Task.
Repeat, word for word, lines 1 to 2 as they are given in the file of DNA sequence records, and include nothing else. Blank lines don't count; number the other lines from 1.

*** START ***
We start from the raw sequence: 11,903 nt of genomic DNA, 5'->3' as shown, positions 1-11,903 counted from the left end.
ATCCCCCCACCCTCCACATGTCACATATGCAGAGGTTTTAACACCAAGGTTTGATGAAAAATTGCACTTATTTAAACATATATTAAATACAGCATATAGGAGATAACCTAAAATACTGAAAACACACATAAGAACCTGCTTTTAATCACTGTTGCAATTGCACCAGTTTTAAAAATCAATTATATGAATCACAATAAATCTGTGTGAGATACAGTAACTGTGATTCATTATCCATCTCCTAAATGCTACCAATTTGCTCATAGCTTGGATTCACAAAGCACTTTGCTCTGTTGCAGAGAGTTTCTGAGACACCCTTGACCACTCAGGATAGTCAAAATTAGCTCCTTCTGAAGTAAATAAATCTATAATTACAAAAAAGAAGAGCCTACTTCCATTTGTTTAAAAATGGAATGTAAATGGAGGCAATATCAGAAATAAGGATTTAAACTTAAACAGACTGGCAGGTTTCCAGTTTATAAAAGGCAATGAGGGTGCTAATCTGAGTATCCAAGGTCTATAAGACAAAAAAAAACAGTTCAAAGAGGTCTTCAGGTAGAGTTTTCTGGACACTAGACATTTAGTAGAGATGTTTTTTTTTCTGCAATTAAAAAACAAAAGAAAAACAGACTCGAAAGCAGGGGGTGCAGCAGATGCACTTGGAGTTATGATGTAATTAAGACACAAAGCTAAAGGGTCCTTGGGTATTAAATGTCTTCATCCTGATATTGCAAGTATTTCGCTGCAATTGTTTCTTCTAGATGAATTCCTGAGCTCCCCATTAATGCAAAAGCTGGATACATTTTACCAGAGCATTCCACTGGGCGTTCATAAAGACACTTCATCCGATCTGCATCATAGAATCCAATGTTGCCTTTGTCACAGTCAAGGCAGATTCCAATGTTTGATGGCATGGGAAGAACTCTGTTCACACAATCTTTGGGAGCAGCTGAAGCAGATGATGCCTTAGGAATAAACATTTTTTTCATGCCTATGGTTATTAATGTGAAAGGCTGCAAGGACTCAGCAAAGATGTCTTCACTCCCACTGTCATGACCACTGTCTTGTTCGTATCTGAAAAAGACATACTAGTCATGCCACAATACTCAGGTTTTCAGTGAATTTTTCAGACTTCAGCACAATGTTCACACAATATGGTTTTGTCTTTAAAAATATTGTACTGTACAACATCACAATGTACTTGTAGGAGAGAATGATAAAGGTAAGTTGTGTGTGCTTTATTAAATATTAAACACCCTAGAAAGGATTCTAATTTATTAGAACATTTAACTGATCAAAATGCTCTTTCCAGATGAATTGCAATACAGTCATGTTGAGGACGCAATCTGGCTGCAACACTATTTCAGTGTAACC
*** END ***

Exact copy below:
We start from the raw sequence: 11,903 nt of genomic DNA, 5'->3' as shown, positions 1-11,903 counted from the left end.
ATCCCCCCACCCTCCACATGTCACATATGCAGAGGTTTTAACACCAAGGTTTGATGAAAAATTGCACTTATTTAAACATATATTAAATACAGCATATAGGAGATAACCTAAAATACTGAAAACACACATAAGAACCTGCTTTTAATCACTGTTGCAATTGCACCAGTTTTAAAAATCAATTATATGAATCACAATAAATCTGTGTGAGATACAGTAACTGTGATTCATTATCCATCTCCTAAATGCTACCAATTTGCTCATAGCTTGGATTCACAAAGCACTTTGCTCTGTTGCAGAGAGTTTCTGAGACACCCTTGACCACTCAGGATAGTCAAAATTAGCTCCTTCTGAAGTAAATAAATCTATAATTACAAAAAAGAAGAGCCTACTTCCATTTGTTTAAAAATGGAATGTAAATGGAGGCAATATCAGAAATAAGGATTTAAACTTAAACAGACTGGCAGGTTTCCAGTTTATAAAAGGCAATGAGGGTGCTAATCTGAGTATCCAAGGTCTATAAGACAAAAAAAAACAGTTCAAAGAGGTCTTCAGGTAGAGTTTTCTGGACACTAGACATTTAGTAGAGATGTTTTTTTTTCTGCAATTAAAAAACAAAAGAAAAACAGACTCGAAAGCAGGGGGTGCAGCAGATGCACTTGGAGTTATGATGTAATTAAGACACAAAGCTAAAGGGTCCTTGGGTATTAAATGTCTTCATCCTGATATTGCAAGTATTTCGCTGCAATTGTTTCTTCTAGATGAATTCCTGAGCTCCCCATTAATGCAAAAGCTGGATACATTTTACCAGAGCATTCCACTGGGCGTTCATAAAGACACTTCATCCGATCTGCATCATAGAATCCAATGTTGCCTTTGTCACAGTCAAGGCAGATTCCAATGTTTGATGGCATGGGAAGAACTCTGTTCACACAATCTTTGGGAGCAGCTGAAGCAGATGATGCCTTAGGAATAAACATTTTTTTCATGCCTATGGTTATTAATGTGAAAGGCTGCAAGGACTCAGCAAAGATGTCTTCACTCCCACTGTCATGACCACTGTCTTGTTCGTATCTGAAAAAGACATACTAGTCATGCCACAATACTCAGGTTTTCAGTGAATTTTTCAGACTTCAGCACAATGTTCACACAATATGGTTTTGTCTTTAAAAATATTGTACTGTACAACATCACAATGTACTTGTAGGAGAGAATGATAAAGGTAAGTTGTGTGTGCTTTATTAAATATTAAACACCCTAGAAAGGATTCTAATTTATTAGAACATTTAACTGATCAAAATGCTCTTTCCAGATGAATTGCAATACAGTCATGTTGAGGACGCAATCTGGCTGCAACACTATTTCAGTGTAACC